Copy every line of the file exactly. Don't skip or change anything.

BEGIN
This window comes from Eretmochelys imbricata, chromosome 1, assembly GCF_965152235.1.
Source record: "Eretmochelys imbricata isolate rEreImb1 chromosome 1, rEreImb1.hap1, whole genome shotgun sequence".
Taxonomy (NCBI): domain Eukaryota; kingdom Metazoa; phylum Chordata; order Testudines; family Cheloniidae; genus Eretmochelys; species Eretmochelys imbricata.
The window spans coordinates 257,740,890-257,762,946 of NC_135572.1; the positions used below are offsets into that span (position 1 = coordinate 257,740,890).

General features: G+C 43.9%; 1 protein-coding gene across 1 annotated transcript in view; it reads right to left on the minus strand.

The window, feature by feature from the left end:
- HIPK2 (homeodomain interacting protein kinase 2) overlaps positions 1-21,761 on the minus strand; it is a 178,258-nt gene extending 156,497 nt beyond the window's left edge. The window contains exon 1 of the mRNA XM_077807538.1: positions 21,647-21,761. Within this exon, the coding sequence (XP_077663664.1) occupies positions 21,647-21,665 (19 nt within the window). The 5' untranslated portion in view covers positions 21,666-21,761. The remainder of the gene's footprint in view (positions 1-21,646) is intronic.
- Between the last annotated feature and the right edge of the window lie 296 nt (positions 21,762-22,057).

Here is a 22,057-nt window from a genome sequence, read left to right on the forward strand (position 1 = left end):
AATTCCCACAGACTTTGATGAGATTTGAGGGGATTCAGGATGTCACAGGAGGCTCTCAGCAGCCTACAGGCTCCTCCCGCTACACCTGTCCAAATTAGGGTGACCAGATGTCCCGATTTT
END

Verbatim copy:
This window comes from Eretmochelys imbricata, chromosome 1, assembly GCF_965152235.1.
Source record: "Eretmochelys imbricata isolate rEreImb1 chromosome 1, rEreImb1.hap1, whole genome shotgun sequence".
Taxonomy (NCBI): domain Eukaryota; kingdom Metazoa; phylum Chordata; order Testudines; family Cheloniidae; genus Eretmochelys; species Eretmochelys imbricata.
The window spans coordinates 257,740,890-257,762,946 of NC_135572.1; the positions used below are offsets into that span (position 1 = coordinate 257,740,890).

General features: G+C 43.9%; 1 protein-coding gene across 1 annotated transcript in view; it reads right to left on the minus strand.

The window, feature by feature from the left end:
- HIPK2 (homeodomain interacting protein kinase 2) overlaps positions 1-21,761 on the minus strand; it is a 178,258-nt gene extending 156,497 nt beyond the window's left edge. The window contains exon 1 of the mRNA XM_077807538.1: positions 21,647-21,761. Within this exon, the coding sequence (XP_077663664.1) occupies positions 21,647-21,665 (19 nt within the window). The 5' untranslated portion in view covers positions 21,666-21,761. The remainder of the gene's footprint in view (positions 1-21,646) is intronic.
- Between the last annotated feature and the right edge of the window lie 296 nt (positions 21,762-22,057).

Here is a 22,057-nt window from a genome sequence, read left to right on the forward strand (position 1 = left end):
AATTCCCACAGACTTTGATGAGATTTGAGGGGATTCAGGATGTCACAGGAGGCTCTCAGCAGCCTACAGGCTCCTCCCGCTACACCTGTCCAAATTAGGGTGACCAGATGTCCCGATTTT